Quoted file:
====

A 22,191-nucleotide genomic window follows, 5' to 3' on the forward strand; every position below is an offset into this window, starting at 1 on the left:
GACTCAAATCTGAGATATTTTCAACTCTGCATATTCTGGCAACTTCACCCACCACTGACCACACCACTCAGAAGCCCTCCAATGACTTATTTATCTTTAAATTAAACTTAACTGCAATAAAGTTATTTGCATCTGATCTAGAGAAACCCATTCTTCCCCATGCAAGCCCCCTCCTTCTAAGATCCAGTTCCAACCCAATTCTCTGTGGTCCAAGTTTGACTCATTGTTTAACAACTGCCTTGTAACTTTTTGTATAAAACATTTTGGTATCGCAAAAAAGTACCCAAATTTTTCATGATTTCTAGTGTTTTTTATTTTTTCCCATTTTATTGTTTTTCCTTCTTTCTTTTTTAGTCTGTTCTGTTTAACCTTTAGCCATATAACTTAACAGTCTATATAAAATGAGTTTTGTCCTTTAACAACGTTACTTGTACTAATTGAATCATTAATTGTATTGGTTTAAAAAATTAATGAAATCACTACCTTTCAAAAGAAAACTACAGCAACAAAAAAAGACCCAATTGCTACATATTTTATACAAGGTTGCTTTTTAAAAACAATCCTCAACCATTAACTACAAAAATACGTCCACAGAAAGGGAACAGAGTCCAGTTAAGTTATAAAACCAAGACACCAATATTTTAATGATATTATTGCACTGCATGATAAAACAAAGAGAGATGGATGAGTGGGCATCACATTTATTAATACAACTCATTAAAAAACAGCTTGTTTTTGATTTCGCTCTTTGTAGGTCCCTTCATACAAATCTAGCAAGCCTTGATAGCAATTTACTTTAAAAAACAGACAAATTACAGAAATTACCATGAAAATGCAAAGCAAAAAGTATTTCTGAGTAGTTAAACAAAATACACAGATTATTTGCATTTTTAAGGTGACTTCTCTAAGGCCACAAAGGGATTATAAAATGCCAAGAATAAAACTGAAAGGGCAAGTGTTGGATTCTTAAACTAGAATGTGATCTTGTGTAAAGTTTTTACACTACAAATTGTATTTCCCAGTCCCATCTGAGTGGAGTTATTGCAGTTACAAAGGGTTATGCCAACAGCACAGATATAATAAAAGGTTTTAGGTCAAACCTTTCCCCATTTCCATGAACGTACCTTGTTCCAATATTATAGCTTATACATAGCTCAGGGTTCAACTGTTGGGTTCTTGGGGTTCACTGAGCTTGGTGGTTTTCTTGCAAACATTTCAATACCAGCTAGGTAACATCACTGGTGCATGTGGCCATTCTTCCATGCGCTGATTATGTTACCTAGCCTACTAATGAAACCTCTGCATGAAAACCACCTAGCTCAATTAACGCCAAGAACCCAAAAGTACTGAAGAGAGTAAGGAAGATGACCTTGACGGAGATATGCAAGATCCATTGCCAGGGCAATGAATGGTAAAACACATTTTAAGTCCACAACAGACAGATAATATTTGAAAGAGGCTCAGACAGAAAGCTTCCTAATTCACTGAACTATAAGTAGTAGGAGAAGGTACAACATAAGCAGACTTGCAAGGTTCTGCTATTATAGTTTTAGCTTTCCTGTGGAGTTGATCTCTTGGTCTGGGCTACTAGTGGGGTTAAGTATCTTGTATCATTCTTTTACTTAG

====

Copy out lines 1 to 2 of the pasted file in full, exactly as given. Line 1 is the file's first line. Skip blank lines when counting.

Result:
A 22,191-nucleotide genomic window follows, 5' to 3' on the forward strand; every position below is an offset into this window, starting at 1 on the left:
GACTCAAATCTGAGATATTTTCAACTCTGCATATTCTGGCAACTTCACCCACCACTGACCACACCACTCAGAAGCCCTCCAATGACTTATTTATCTTTAAATTAAACTTAACTGCAATAAAGTTATTTGCATCTGATCTAGAGAAACCCATTCTTCCCCATGCAAGCCCCCTCCTTCTAAGATCCAGTTCCAACCCAATTCTCTGTGGTCCAAGTTTGACTCATTGTTTAACAACTGCCTTGTAACTTTTTGTATAAAACATTTTGGTATCGCAAAAAAGTACCCAAATTTTTCATGATTTCTAGTGTTTTTTATTTTTTCCCATTTTATTGTTTTTCCTTCTTTCTTTTTTAGTCTGTTCTGTTTAACCTTTAGCCATATAACTTAACAGTCTATATAAAATGAGTTTTGTCCTTTAACAACGTTACTTGTACTAATTGAATCATTAATTGTATTGGTTTAAAAAATTAATGAAATCACTACCTTTCAAAAGAAAACTACAGCAACAAAAAAAGACCCAATTGCTACATATTTTATACAAGGTTGCTTTTTAAAAACAATCCTCAACCATTAACTACAAAAATACGTCCACAGAAAGGGAACAGAGTCCAGTTAAGTTATAAAACCAAGACACCAATATTTTAATGATATTATTGCACTGCATGATAAAACAAAGAGAGATGGATGAGTGGGCATCACATTTATTAATACAACTCATTAAAAAACAGCTTGTTTTTGATTTCGCTCTTTGTAGGTCCCTTCATACAAATCTAGCAAGCCTTGATAGCAATTTACTTTAAAAAACAGACAAATTACAGAAATTACCATGAAAATGCAAAGCAAAAAGTATTTCTGAGTAGTTAAACAAAATACACAGATTATTTGCATTTTTAAGGTGACTTCTCTAAGGCCACAAAGGGATTATAAAATGCCAAGAATAAAACTGAAAGGGCAAGTGTTGGATTCTTAAACTAGAATGTGATCTTGTGTAAAGTTTTTACACTACAAATTGTATTTCCCAGTCCCATCTGAGTGGAGTTATTGCAGTTACAAAGGGTTATGCCAACAGCACAGATATAATAAAAGGTTTTAGGTCAAACCTTTCCCCATTTCCATGAACGTACCTTGTTCCAATATTATAGCTTATACATAGCTCAGGGTTCAACTGTTGGGTTCTTGGGGTTCACTGAGCTTGGTGGTTTTCTTGCAAACATTTCAATACCAGCTAGGTAACATCACTGGTGCATGTGGCCATTCTTCCATGCGCTGATTATGTTACCTAGCCTACTAATGAAACCTCTGCATGAAAACCACCTAGCTCAATTAACGCCAAGAACCCAAAAGTACTGAAGAGAGTAAGGAAGATGACCTTGACGGAGATATGCAAGATCCATTGCCAGGGCAATGAATGGTAAAACACATTTTAAGTCCACAACAGACAGATAATATTTGAAAGAGGCTCAGACAGAAAGCTTCCTAATTCACTGAACTATAAGTAGTAGGAGAAGGTACAACATAAGCAGACTTGCAAGGTTCTGCTATTATAGTTTTAGCTTTCCTGTGGAGTTGATCTCTTGGTCTGGGCTACTAGTGGGGTTAAGTATCTTGTATCATTCTTTTACTTAG